I was struck by two items in the news that happened to appear on the same day. In the UK, Eric Pickles, the Secretary of State for local government, has announced plans to give the public the power to veto Council Tax increases. From 2012, MPs will decide each year on a maximum increase local authorities will be allowed to introduce, and increases over that limit will be subject to a referendum and a ‘shadow budget’ the Council would also have to produce. If the electorate voted against the Council’s budget, there would be a refund or a credit against next year’s Council Tax. (There will be no right to a referendum on cuts in services.)
On the same day I saw a report on California’s budget crisis, with Governor Arnold Schwarzenegger declaring a “fiscal state of emergency.” California’s state budget has a deficit of $19 billion and 200,000 state employees have already had their pay reduced to the minimum wage. The Governor’s latest move requires state employees to take three “furlough Fridays” a month – compulsory unpaid leave. Cuts introduced in January include reductions in benefits and reduced services in prisons, health services, transport and environmental programmes.
What, I hear you ask, links California’s problems with Mr. Pickles’ proposals?
I’m very glad you asked me. California’s problems came about because Californians expect the public services most people in advanced democracies expect these days – good schools, effective police, adequate health, safe transport, social services, benefits – but California’s electorate has made it almost impossible to raise the taxes needed to pay for it.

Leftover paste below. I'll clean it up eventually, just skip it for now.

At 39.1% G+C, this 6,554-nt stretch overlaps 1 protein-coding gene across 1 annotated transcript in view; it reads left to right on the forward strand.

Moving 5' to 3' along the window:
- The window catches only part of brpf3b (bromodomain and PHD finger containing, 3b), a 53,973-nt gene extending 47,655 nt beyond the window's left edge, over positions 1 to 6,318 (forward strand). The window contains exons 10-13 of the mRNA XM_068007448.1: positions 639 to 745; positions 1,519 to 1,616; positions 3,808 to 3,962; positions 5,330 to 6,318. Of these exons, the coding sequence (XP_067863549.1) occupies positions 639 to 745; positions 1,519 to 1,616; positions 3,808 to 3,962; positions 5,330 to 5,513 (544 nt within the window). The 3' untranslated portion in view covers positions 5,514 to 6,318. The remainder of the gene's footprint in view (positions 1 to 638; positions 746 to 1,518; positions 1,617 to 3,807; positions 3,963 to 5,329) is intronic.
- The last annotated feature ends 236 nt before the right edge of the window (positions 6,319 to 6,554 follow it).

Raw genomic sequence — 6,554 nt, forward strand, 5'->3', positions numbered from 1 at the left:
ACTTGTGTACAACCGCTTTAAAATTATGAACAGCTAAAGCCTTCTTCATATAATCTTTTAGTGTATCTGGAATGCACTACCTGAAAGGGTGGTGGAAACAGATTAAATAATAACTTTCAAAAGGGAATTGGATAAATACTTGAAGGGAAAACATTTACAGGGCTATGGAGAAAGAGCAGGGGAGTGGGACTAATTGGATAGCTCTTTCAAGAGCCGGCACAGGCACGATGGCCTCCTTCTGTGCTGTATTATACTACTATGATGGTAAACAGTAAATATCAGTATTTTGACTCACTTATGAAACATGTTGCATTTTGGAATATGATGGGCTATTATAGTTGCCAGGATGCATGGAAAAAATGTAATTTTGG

California’s state constitution allows for amendments to the constitution, passed directly by a referendum – the ‘initiative’ system, as it is known. In 1978 California’s voters agreed “Proposition 13” – which limited property taxes (a main source of revenue, especially for education) and required the state legislature and local authorities to get a 2/3 majority for any tax increases. It has been impossible for California politicians to persuade voters to support repeal of this measure – who votes yes for higher taxes, when that is the only question on the ballot paper? But Californians have not stopped voting for politicians who promise new or improved services.
The result is California’s impasse. The state legislature repeatedly fails to agree a budget, services grind to a halt and the situation gets a little worse every day.
For some US conservatives this result is exactly what they want. Their strategy – known as “starve the beast” – is to use crises like this to force a reduction in the size of government.
To be honest, I don’t think this is Mr. Pickles’ conscious intention, but the risk is that allowing voters to demand improved services whilst refusing to agree the taxes needed to pay for them, could result in recurring crunches as local authorities ran out of money each year. Genuine localism and a serious commitment to empowering local councils must mean giving them the independent tax-raising powers to pay for the policies they have been elected to carry out.